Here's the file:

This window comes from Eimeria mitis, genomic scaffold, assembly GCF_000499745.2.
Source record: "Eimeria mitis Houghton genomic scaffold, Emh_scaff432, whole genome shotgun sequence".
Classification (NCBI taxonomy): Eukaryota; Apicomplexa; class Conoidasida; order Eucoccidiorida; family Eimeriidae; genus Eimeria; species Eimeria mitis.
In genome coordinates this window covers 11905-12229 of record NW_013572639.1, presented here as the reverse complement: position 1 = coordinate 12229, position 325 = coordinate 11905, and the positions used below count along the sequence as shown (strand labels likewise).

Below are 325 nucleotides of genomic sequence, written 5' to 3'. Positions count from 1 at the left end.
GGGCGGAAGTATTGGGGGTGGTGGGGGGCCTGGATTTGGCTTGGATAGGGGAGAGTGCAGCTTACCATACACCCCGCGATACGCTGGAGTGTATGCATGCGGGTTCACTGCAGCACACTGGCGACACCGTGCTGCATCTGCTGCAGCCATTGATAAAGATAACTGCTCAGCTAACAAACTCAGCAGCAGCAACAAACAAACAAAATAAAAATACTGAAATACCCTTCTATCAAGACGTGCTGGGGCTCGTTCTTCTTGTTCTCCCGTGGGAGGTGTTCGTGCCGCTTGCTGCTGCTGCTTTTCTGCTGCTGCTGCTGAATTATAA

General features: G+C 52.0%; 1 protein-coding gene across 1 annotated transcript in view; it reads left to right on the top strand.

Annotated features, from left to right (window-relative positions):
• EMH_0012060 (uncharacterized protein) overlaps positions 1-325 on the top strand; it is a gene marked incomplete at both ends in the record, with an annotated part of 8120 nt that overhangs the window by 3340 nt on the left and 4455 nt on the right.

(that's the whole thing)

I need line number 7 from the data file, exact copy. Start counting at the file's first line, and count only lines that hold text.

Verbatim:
General features: G+C 52.0%; 1 protein-coding gene across 1 annotated transcript in view; it reads left to right on the top strand.